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Items Tagged: virtual

Profiles/Reports

Making the invisible visible - the next generation data center (Virtual Instruments)

It has never been more important to be able to peer into the infrastructure to see what is going on - in the age of virtualization, consolidation, cloud services like automated provisioning and deployment, user self service, and more, there are now more complex interactions in the infrastructure than ever before.  Yet visibility comes down to approaching the physical infrastructure the right way to begin with, and we've seldom learned our lessons as well as we should.  In this solution profile, we'll take a look at the importance of designing for access and visibility.

Publish date: 04/19/10
Profiles/Reports

Building the Virtual Infrastructure with DataCore SANsymphony-V

There's a ball and chain hanging on your virtualization projects - and it's that pesky storage stuff. Storage that isn't flexible, can't adapt to changes, is wrapped with poor provisioning practices, and where sheer physicality and lack of abstraction seem to get in the way of every virtual server task. There's no secret in the fact we think storage virtualization can set the virtual infrastructure free, but let's take a look at one vendor's product, and how it tackles some of those issues in the Hyper-V infrastructure.

Publish date: 02/08/11
Profiles/Reports

Client Virtualization the HP Way

What’s driving customers to bigger and bigger desktop virtualization initiatives? What are the challenges they face, and what can be done to resolve hurdles, and speed customers on their way to better client virtualization infrastructures that actually deliver the benefits that attract them to desktop virtualization in the first place?

No doubt, desktop virtualization, or “client virtualization” in HP parlance, roared off to a thunderous start, and the industry has already seen many big initiatives and offerings. Moving into 2012, client virtualization increasingly looks to have the wherewithal to go entirely mainstream, and move into a much broader set of customers than the initial high profile adoptees who had unusual business needs or were turning up unique hosted services. Yet client virtualization remains a complex undertaking. HP thinks they have a clear understanding of that complexity, and a consequent solution approach built to eradicate that complexity from the equation. In turn, they aim to make the promises of client virtualization more compelling than ever, and allow customers to be certain of realizing those promises. In this solution profile, Taneja Group will take a look at the promises driving client virtualization, the challenges that too often pull those promises apart, and then look at how HP is driving those challenges out of the equation with a newly announce product – VirtualSystem CV2.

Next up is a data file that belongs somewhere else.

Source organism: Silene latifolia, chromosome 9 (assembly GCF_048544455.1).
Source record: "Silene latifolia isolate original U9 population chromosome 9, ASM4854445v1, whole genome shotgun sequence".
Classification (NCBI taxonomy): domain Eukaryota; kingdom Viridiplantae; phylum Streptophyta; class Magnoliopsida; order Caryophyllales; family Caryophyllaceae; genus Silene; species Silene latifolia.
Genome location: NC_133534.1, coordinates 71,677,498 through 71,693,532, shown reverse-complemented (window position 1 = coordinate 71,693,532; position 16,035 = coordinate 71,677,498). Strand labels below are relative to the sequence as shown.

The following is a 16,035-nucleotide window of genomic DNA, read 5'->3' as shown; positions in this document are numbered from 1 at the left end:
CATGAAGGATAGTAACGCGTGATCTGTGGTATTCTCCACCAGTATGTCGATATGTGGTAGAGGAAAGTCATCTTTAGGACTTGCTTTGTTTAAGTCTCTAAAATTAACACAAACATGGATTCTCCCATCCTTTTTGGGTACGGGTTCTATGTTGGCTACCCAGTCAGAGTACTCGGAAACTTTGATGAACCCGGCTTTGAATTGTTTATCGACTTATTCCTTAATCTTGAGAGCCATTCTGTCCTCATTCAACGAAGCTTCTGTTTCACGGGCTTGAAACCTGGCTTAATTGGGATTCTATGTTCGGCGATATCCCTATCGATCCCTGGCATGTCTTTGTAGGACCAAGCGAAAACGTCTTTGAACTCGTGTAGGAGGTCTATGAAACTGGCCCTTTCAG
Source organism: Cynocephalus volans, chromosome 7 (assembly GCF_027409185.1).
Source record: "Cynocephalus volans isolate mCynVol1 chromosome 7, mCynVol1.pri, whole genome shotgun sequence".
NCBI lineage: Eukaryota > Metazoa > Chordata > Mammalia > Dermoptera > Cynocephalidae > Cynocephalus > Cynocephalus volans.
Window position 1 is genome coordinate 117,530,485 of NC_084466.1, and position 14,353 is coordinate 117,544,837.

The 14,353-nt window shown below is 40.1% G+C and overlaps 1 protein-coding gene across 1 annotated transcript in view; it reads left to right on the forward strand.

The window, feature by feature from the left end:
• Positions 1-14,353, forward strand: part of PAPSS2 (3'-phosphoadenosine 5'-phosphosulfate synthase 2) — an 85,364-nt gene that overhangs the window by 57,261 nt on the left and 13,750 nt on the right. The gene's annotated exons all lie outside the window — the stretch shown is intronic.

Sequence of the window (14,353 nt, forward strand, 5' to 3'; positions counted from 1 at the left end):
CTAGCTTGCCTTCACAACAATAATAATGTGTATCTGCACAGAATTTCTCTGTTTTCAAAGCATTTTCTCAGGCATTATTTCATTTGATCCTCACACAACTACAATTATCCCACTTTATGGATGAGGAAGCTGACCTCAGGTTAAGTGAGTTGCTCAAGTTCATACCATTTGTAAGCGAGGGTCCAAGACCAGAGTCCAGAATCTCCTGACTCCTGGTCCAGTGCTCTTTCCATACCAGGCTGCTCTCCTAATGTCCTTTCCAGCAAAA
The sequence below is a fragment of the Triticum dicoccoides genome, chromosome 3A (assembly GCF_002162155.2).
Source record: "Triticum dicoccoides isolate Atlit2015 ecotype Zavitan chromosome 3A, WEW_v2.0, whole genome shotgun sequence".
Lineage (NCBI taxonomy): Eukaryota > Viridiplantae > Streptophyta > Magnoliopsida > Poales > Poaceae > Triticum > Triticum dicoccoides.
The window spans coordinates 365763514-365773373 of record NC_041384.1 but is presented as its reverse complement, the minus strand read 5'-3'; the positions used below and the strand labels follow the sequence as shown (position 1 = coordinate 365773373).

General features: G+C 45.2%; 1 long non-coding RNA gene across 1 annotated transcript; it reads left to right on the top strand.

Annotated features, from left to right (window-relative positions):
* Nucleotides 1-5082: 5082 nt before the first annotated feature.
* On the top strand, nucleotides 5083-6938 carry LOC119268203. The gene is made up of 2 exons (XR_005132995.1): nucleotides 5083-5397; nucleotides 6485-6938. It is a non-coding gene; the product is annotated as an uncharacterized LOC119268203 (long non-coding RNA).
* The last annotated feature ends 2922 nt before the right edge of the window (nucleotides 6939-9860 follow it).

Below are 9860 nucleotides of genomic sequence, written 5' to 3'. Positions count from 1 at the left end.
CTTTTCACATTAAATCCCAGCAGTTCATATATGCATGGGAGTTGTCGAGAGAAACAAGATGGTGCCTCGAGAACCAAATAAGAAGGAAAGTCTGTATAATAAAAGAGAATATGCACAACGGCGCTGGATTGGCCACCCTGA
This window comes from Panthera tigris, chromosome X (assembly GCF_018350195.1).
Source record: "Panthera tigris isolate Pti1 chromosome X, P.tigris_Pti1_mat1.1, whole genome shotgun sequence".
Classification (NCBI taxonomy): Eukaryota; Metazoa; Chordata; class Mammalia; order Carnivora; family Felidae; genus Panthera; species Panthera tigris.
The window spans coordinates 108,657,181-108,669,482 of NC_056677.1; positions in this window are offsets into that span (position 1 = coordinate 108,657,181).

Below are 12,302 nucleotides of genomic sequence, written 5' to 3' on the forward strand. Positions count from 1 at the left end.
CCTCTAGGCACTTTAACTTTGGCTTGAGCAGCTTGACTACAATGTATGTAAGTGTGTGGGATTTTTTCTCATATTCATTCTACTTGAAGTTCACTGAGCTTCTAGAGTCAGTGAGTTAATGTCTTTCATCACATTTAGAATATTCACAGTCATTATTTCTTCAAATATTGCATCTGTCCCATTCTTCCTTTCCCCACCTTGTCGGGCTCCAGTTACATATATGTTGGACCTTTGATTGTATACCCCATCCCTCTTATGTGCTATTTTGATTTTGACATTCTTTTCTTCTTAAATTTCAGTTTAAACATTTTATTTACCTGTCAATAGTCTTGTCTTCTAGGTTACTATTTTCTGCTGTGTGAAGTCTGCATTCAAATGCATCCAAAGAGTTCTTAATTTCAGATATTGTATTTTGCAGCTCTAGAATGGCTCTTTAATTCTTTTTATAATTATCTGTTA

Publish date: 12/22/11
news / Blog

Proximal AutoCache: Overcoming Virtual Server Storage Issues

In the face of big IO challenges in the virtualized network, what is an administrator to do? Proximal Data suggests its new AutoCache product is the answer to solving virtual server storage IO issues.

  • Premiered: 07/27/12
  • Author: Taneja Group
Topic(s): Proximal AutoCache Flash SSD virtual Virtualization VM VMWare
Profiles/Reports

Closing the Virtual IO Management Gap

Assuring Service Throughout the Data Center with Infrastructure Performance Management

There is a significant and potentially costly management gap in virtualized server environments that rely solely on hypervisor-centric solutions. As organizations virtualize more of their mission-critical applications, they are discovering that the virtual versions of these apps continue to depend on the rock-solid storage availability and top-notch IO performance they had when physically hosted. Assuring great service to virtualized clients still requires deep performance management capabilities along the whole IO infrastructure path down to and including shared storage resources.